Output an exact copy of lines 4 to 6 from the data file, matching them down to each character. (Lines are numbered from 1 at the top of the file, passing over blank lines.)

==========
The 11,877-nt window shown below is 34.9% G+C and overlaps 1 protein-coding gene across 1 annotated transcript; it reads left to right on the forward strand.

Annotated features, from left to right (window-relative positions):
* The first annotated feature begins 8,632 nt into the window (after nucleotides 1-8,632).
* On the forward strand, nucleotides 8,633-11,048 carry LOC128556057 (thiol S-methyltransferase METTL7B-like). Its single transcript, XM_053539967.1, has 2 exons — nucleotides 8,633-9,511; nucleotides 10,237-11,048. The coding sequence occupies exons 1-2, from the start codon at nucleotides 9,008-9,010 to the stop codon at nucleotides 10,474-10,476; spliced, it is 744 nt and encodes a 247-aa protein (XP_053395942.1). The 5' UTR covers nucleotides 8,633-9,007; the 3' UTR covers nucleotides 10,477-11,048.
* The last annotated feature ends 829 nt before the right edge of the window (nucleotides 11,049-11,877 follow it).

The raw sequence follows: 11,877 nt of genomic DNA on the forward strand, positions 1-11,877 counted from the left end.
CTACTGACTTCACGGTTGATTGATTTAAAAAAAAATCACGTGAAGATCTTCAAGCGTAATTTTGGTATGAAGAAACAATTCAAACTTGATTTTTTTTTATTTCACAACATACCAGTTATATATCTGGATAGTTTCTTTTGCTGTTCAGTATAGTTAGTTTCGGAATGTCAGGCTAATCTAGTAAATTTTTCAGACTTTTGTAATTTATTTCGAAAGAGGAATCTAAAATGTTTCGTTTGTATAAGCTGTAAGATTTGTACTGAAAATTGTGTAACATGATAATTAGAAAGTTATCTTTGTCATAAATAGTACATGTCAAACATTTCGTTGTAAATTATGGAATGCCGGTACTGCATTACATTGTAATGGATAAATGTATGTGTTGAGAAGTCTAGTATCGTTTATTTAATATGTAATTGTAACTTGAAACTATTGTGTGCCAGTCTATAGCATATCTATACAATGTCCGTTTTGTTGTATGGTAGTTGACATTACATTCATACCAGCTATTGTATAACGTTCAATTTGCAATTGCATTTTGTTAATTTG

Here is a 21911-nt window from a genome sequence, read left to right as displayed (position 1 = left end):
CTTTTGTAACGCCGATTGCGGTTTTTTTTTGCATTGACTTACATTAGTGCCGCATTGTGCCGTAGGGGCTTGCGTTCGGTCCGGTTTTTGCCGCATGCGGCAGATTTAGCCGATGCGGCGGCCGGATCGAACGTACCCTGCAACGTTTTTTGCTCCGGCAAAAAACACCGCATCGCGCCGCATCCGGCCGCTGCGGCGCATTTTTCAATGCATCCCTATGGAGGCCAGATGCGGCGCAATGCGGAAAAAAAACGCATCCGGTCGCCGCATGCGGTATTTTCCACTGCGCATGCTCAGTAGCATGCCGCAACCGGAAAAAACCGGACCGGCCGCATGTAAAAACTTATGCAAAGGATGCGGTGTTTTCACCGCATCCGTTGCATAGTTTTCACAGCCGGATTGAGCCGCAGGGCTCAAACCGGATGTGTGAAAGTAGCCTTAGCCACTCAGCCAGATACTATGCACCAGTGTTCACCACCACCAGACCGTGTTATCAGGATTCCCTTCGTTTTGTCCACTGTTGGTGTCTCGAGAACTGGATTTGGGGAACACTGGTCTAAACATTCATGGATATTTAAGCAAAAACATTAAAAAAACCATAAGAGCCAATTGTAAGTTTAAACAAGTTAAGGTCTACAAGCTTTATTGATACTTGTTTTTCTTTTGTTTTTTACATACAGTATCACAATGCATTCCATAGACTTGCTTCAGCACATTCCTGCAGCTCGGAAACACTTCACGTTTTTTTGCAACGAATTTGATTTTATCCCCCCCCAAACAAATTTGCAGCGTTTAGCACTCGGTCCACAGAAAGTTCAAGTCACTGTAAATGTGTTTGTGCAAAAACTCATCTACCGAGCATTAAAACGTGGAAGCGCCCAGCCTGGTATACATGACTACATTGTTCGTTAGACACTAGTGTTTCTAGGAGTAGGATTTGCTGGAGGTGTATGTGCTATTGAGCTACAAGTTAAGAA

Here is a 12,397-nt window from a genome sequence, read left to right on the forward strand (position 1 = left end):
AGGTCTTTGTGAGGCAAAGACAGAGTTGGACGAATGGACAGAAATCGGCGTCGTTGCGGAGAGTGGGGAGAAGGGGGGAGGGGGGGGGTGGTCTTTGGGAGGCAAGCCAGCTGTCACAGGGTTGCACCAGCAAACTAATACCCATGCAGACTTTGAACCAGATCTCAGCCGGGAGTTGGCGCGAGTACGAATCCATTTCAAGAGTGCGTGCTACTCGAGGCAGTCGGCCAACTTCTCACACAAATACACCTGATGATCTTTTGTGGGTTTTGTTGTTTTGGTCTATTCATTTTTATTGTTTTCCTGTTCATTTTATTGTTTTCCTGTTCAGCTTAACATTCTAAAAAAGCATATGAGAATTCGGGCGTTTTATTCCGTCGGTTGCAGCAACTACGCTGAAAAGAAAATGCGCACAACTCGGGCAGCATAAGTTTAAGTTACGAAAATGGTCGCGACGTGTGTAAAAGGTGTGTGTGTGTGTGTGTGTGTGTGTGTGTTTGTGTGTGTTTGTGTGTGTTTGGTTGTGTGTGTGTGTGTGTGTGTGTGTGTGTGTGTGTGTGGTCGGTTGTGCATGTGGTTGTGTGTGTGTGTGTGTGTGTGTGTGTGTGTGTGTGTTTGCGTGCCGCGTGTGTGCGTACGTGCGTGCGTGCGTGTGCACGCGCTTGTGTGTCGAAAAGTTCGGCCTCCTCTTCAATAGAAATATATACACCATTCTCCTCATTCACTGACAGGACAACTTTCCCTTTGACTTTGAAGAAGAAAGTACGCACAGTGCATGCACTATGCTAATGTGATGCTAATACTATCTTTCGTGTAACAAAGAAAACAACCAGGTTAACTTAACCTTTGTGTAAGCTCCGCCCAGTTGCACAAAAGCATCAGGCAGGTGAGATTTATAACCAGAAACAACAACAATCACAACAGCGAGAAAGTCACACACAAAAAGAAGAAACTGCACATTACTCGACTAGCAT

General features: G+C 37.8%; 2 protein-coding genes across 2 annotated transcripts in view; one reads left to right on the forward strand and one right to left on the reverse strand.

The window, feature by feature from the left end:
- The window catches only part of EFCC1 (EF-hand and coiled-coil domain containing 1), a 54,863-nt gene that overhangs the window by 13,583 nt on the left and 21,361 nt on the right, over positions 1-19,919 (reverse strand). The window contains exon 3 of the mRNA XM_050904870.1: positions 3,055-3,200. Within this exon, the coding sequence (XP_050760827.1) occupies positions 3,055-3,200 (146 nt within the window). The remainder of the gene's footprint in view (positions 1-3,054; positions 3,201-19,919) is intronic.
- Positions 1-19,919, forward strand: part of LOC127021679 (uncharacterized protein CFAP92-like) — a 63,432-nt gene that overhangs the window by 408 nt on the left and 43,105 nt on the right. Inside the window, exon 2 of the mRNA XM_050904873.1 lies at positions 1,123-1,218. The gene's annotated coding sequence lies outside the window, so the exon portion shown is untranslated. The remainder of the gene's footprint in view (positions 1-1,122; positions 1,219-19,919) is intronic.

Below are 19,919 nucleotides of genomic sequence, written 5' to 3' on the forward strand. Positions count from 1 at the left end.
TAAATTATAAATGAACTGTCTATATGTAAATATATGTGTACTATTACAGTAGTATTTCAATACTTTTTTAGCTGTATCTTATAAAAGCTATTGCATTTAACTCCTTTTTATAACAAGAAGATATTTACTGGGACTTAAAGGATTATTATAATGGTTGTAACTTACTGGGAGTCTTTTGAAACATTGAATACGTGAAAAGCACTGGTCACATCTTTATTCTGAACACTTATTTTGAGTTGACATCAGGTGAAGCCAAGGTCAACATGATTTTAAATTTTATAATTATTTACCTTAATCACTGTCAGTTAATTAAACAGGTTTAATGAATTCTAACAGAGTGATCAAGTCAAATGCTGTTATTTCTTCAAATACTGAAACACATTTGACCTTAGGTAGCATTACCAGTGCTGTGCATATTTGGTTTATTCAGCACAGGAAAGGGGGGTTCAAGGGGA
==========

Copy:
* On the forward strand, nucleotides 8,633-11,048 carry LOC128556057 (thiol S-methyltransferase METTL7B-like). Its single transcript, XM_053539967.1, has 2 exons — nucleotides 8,633-9,511; nucleotides 10,237-11,048. The coding sequence occupies exons 1-2, from the start codon at nucleotides 9,008-9,010 to the stop codon at nucleotides 10,474-10,476; spliced, it is 744 nt and encodes a 247-aa protein (XP_053395942.1). The 5' UTR covers nucleotides 8,633-9,007; the 3' UTR covers nucleotides 10,477-11,048.
* The last annotated feature ends 829 nt before the right edge of the window (nucleotides 11,049-11,877 follow it).

The raw sequence follows: 11,877 nt of genomic DNA on the forward strand, positions 1-11,877 counted from the left end.